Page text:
After 38 years as Dwyer Group, Neighborly is fresh off a company rebrand. The holding company of 22 service-based organizations is as focused as ever on its commitment to franchisees and the consumers they serve. This month, I spoke with CFO Jon Shell to learn more about his role in the rebrand, the importance of consumer data, and how the finance team can integrate with other departments for strong business outcomes.
Jeff Thomson: Last year, your organization rebranded itself Neighborly after 38 years of operating as Dwyer Group. What data informed this strategic decision? How does finance contribute to large-scale decisions of this nature?
Jon Shell: Neighborly has been a long-time vision for our company – in fact, it took more than a decade to get it right and rebrand ourselves. While the company had always been focused on delivering premium services to repair, maintain and enhance homes and properties, it was difficult to promote complementary brands to our customers. With that objective in mind, and our continued growth and private equity partnerships, our strategies became more sophisticated. The decision to rebrand from Dwyer Group to Neighborly followed the rapid success of the consumer-facing Neighborly umbrella brand and platform developed in 2017. Decisions of this magnitude required a series of investment decisions, including aggregating the brands’ independent data into a central data warehouse. By understanding the target demographic/customer, we could quantify the business opportunity and plan to invest in tactics to start engaging with them.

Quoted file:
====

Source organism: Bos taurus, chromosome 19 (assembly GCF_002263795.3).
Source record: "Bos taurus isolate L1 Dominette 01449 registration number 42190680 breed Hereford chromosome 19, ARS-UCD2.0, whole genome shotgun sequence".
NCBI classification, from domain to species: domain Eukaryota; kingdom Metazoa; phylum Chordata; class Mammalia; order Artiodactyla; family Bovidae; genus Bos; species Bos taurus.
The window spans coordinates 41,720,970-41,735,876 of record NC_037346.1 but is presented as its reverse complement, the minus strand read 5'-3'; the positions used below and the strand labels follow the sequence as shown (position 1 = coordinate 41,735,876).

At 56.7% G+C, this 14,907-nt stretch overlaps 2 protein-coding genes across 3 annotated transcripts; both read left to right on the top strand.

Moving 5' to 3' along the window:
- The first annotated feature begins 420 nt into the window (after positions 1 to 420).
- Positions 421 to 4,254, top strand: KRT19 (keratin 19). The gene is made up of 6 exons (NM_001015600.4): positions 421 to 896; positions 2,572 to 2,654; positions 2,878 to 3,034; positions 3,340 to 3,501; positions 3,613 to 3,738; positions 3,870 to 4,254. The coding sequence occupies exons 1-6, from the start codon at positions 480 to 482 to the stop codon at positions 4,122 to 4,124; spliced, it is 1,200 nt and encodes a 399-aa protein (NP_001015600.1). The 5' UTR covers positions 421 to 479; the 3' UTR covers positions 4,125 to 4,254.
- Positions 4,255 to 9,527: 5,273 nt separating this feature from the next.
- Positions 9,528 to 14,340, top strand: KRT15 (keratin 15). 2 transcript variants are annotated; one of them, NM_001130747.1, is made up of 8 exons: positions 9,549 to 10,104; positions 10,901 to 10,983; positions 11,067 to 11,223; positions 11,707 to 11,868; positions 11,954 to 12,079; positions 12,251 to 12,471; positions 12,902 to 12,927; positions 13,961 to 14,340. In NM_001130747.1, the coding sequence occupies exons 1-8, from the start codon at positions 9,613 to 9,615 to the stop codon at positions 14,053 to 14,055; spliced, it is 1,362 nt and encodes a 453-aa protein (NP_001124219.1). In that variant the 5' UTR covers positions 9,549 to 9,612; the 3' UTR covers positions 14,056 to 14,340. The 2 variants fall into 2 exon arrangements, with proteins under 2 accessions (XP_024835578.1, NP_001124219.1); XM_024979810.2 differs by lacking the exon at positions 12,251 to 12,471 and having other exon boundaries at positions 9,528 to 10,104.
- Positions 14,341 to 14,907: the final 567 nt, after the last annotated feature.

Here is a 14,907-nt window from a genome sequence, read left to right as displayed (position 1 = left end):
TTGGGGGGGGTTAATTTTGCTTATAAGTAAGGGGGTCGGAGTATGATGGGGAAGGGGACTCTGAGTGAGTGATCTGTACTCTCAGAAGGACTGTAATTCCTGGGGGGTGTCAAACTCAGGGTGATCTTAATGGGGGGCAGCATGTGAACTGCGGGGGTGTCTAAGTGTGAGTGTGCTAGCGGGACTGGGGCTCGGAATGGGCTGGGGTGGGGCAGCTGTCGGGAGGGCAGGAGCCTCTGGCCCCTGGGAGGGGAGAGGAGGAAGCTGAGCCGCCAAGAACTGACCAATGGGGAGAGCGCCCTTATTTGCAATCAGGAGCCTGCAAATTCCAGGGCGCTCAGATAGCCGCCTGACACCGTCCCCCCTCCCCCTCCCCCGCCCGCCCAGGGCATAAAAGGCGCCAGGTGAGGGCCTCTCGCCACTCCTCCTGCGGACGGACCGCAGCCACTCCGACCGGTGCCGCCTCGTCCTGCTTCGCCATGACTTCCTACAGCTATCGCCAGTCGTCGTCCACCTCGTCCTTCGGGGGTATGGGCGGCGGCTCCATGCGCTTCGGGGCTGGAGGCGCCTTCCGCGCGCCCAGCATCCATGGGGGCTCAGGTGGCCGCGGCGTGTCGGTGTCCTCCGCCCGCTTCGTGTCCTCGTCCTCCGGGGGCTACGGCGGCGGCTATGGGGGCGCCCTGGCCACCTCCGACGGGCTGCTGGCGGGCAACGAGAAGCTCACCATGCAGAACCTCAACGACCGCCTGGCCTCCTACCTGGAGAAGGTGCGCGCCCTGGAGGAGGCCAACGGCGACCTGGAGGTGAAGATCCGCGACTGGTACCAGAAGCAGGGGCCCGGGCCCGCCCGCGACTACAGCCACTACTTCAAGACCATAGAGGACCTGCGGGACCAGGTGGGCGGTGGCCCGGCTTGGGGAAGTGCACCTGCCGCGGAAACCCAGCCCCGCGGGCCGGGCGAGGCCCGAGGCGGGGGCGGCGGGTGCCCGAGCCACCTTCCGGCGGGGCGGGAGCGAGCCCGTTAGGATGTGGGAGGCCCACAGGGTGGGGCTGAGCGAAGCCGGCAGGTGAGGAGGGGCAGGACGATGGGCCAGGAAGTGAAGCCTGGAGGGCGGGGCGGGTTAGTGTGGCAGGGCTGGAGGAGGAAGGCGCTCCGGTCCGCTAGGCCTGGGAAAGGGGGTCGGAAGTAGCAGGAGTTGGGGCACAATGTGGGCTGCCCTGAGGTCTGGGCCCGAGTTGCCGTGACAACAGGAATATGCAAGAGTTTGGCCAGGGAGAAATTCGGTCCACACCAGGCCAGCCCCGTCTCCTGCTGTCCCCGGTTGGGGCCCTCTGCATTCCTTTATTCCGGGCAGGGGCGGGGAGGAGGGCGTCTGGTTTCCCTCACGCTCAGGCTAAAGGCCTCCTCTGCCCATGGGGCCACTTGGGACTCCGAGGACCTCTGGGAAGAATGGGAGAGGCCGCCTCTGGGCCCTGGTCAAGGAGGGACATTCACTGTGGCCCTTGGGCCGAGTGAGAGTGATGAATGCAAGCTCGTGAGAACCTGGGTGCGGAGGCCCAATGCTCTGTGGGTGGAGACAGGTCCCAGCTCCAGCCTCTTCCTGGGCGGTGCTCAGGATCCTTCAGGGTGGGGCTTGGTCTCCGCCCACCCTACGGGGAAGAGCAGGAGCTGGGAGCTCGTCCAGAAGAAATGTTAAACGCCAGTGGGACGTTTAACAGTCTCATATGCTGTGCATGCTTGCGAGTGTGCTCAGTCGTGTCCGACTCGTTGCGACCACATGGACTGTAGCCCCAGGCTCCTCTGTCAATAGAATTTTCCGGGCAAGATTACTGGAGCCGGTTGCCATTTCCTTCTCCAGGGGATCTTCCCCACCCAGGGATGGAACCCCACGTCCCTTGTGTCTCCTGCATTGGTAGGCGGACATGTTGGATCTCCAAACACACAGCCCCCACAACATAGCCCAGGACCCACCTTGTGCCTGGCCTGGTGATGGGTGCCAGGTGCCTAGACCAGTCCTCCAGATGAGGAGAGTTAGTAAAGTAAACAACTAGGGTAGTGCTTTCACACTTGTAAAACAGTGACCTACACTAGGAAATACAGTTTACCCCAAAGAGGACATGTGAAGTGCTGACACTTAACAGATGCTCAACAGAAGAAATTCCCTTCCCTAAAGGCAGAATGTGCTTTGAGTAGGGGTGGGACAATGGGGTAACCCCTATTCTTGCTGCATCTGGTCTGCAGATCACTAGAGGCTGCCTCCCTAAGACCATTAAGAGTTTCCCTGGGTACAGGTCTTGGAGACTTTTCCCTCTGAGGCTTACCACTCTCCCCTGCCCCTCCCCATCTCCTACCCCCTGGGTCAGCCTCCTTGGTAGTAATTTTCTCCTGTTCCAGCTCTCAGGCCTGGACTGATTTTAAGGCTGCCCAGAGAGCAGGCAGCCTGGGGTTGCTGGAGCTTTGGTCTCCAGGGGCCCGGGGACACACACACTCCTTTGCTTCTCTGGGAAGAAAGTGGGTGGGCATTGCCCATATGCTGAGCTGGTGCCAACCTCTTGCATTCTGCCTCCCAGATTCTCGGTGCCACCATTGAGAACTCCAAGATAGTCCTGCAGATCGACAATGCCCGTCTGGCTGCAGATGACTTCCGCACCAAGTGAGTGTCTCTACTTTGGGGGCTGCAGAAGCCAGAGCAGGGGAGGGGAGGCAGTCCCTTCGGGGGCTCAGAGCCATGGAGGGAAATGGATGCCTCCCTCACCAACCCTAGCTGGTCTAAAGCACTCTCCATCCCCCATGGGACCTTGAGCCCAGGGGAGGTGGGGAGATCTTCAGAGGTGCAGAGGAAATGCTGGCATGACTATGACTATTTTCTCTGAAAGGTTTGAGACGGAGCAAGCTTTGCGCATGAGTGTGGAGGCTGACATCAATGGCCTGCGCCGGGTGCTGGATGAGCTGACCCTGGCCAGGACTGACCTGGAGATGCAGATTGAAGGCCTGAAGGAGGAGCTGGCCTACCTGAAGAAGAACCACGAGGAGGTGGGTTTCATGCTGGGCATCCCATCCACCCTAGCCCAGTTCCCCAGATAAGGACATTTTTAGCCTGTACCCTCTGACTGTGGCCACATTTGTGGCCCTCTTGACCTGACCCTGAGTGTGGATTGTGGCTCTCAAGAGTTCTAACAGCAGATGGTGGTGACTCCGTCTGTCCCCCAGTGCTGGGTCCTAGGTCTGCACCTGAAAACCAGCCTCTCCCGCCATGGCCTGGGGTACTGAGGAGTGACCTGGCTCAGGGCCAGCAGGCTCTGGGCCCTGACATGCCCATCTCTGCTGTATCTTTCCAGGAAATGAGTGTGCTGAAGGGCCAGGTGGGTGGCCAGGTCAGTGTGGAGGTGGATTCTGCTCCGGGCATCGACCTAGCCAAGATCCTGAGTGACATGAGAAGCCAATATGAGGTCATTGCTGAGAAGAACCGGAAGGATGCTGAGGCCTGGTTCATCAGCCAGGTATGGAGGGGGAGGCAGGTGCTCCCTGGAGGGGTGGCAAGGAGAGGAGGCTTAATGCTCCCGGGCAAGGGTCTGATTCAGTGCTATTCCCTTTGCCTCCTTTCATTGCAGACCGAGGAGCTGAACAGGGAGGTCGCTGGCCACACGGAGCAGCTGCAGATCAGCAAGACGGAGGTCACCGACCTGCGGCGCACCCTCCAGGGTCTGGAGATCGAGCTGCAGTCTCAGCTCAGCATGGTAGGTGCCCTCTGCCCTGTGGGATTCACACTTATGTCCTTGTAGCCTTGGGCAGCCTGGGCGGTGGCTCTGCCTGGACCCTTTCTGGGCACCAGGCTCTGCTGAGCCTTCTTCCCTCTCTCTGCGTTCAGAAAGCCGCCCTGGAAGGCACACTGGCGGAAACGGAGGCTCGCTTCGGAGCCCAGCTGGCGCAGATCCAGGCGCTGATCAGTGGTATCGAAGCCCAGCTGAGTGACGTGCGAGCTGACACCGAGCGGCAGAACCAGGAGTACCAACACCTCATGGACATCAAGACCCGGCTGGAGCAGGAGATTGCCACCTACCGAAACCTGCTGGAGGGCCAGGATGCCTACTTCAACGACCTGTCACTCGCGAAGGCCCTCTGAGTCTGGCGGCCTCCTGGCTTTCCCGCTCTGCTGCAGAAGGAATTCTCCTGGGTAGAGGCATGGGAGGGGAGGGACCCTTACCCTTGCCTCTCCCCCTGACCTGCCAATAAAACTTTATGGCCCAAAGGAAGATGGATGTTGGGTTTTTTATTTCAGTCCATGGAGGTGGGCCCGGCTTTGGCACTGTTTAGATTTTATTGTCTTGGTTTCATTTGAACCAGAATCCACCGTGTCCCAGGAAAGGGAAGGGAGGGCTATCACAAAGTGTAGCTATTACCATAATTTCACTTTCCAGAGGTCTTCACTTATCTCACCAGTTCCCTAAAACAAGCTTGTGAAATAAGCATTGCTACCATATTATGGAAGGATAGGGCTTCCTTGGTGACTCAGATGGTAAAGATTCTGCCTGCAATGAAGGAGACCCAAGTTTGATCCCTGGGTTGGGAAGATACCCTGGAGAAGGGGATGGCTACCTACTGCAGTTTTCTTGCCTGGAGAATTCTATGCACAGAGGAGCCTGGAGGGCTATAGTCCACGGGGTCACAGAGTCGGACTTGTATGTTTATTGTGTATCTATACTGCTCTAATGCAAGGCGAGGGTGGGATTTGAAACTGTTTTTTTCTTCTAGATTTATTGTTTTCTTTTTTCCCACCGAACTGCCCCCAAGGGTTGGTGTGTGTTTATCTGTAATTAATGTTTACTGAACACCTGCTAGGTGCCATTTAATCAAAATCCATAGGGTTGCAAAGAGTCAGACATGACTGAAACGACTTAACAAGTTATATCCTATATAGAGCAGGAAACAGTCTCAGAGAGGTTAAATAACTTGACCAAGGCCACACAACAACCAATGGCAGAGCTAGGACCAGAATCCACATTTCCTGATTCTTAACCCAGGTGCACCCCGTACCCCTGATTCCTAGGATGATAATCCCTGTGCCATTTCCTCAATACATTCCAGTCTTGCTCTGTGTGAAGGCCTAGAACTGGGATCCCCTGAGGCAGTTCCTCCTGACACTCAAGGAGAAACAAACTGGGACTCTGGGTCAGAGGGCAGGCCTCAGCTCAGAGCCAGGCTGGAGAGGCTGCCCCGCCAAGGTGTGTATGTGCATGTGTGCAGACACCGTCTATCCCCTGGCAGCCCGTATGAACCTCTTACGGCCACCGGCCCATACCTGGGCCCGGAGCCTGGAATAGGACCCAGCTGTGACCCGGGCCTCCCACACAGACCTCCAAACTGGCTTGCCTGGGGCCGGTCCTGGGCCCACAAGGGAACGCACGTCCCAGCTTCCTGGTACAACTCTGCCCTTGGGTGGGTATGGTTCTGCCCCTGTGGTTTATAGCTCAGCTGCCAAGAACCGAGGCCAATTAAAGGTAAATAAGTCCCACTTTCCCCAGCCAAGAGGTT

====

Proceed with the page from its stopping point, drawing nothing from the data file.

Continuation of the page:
My role from the finance perspective is to help determine the size of the prize and value. Prior to and during the rebranding process, I evaluated increases in system sales and profitability and value to franchisees in order to inform investment-making decisions.
Thomson: Since the launch of the Neighborly platform last year, multi-brand customer penetration has increased 39 percent. As Neighborly aims to be the Amazon of home services, how are you using new technologies to master the digital market? What challenges have you faced managing multiple brands like Molly Maid and Mr. Rooter on a single platform?
Shell: At Neighborly, we establish a common Point of Sale (POS) system among each brand, and data feeds into a master data warehouse. That single source of information allows us to leverage and strengthen existing customer relationships by introducing complementary service providers through our platforms. Our campaigns are strategically designed as a result of our collective data. Neighborly is complex, with service verticals ranging from appliance repair to snow removal and everything in between. Our website includes the top service categories that our data tells us consumers are searching for. Customers can read more about a service and quickly request an appointment with a local professional by inputting their zip code.
Neighborly is the world’s largest franchisor of home service brands, with nearly 3,700 franchisees and 22 home service brands. With that title, challenges do arise. Determining a unique customer can prove to be a tremendous lift. It took time to identify our ideal customer profile and we certainly experienced common data challenges, such as ensuring clean data to truly leverage the analytics. With so many brands represented on one website, there are times when customers live in areas where more than one company provides the service they are searching for, such as gutter cleaning or holiday lighting. Our solution is to provide all options and put the power of choice in the consumers’ hands.